The Woodstock music festival took place after the advent of Open tennis (I was a proud attendee, but I’ve had enough flashbacks for one lifetime). But it took the promoters of rock shows a lot longer to really get with the “festival” concept. Tennis embraced it from Day 1, and you can credit the ITF and the Grand Slams for that. The new opportunists who flocked to the Open game starting in 1968 actually were far more inclined to adopt the 32-player draw approach. Look under “W” for the World Championship Tennis tour that almost became the de facto “tour” (or, tennis’ version of the NFL, or NBA).

The conventional wisdom is that the majors are indeed two different tournaments separated by a middle Sunday. But by the second week a little too much of the stew has been boiled off. Surviving four matches just isn’t as comprehensive a test as enduring five when you take stock of the talent pool these days. There aren’t that many players capable of sticking it to Nole or Roger, even on a “given day” basis. But there surely are more than 16.

Beyond that, the third round (which begins today) is also the “over the hump” round for the players who aspire to be more than journeymen and women. That’s why a freely admitted goal for many players, and one benchmark for success for all but the best of players, is making it into the second week. Unless you’re a Top 5-level player, making it into the second week means it’s been a profitable and satisfying first one.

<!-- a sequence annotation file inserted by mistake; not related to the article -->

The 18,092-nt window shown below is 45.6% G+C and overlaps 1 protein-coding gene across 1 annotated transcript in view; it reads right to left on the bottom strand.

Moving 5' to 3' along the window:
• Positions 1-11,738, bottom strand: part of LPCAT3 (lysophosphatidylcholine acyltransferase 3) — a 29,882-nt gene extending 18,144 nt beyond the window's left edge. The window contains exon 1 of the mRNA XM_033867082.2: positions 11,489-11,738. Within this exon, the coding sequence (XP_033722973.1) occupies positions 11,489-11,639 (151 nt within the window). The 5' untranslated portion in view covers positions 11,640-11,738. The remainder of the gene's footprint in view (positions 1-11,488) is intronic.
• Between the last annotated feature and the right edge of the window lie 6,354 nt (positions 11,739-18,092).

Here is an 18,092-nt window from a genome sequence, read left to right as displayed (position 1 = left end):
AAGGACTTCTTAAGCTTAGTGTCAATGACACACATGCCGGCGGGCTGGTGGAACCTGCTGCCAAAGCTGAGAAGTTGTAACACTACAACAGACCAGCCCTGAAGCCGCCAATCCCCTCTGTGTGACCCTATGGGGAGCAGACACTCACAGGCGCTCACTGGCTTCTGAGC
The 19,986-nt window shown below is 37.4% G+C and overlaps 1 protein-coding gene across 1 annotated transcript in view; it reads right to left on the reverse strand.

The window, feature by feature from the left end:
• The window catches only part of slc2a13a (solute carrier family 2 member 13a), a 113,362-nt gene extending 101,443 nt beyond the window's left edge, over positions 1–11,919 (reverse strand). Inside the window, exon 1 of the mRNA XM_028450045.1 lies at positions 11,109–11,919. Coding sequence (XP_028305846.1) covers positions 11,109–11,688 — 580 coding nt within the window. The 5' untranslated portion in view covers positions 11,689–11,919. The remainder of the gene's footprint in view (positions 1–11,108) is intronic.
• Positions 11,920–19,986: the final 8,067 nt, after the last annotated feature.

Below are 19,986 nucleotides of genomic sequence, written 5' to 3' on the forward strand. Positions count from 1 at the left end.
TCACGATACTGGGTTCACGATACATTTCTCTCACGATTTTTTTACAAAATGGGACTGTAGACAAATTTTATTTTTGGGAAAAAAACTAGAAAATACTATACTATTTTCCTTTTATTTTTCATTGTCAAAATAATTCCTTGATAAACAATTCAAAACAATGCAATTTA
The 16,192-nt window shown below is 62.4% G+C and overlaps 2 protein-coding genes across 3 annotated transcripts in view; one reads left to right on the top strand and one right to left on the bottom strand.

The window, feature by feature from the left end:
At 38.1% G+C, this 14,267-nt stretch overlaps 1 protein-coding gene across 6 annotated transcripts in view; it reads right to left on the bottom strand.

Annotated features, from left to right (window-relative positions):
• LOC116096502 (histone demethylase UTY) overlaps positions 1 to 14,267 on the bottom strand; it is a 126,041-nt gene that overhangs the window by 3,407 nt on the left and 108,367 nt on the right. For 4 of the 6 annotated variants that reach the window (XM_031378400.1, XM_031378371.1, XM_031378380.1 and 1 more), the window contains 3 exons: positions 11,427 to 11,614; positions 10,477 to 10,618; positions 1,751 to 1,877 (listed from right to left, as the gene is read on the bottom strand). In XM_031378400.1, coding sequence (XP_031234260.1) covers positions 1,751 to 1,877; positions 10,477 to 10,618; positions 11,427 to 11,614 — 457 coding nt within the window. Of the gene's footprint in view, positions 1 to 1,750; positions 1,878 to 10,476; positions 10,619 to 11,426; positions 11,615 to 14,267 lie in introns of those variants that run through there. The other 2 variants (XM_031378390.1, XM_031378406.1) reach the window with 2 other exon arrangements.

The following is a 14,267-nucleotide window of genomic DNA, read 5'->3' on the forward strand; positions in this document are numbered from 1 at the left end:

The WTA matches with the most “over the hump” relevance look to be the match-ups between No. 25 Venus Williams and No. 2 Maria Sharapova, No. 22 Jelena Jankovic vs. No. 13 Ana Ivanovic, No. 6 Li Na vs. No. 27 Sorana Cirstea, and two-time Grand Slam champ but free-floating radical Svetlana Kuznetsova vs. Carla Suarez Navarro, who knocked out Errani.

But getting through this next round will seem like a dream realized for a host of players, including Robson and her next opponent, Sloane Stephens, as well as Madison Keys, Ayumi Morita, Jamie Hampton, and Heather Watson—none of whom seeded and thus all of whom have already outpaced expectations.

On the ATP side, it’s an over-the-hump round for No. 10 Nicolas Almagro, who’s going up against No. 24 Jerzy Janowicz, No. 15 Stan Wawrinka, who must face No. 20 Sam Querrey, No. 14 Gilles Simon, drawn to meet his unseeded and oft-injured countryman Gael Monfils, and No. 13 Milos Raonic, who goes up against tricky No. 17 Philipp Kohlschreiber.

The players who have already exceeded expectations but are looking to break through include Bernard Tomic (he meets Roger Federer and may be reminded of that old saw, “Be careful what you wish for”), Ricardas Berankis, Jeremy Chardy, Kevin Anderson, and Evgeny Donskoy.

One of the handy things about drawing a red line at the end of the second round instead of the third is that under the current regimen, the 32 seeds ought to take up all the available spaces in the draw. This time, the men lost seven seeds along the trail, while the women shed 11—more than a third of them all. In some ways, you can judge how exciting and competitive a tournament has been simply by looking at the number of seeds left in the third round.

At a purely personal level, I’m happy to see how well some of the WTA youngsters are doing, and I wish somebody on the ATP side would step up and make the big three players work a little harder. We don’t have quite the WTA’s degree of separation between the top three players and the rest of the field, but it’s getting pretty darned close. Why won’t Jo-Willy, Tomas Berdych, or even Juan Martin man up here?

But if I were Azarenka, Sharapova or Serena Williams, I wouldn’t take anything for granted—not while 42-year old Kimiko Date-Krumm is still on the loose in a world where miracles have happened, if seldom.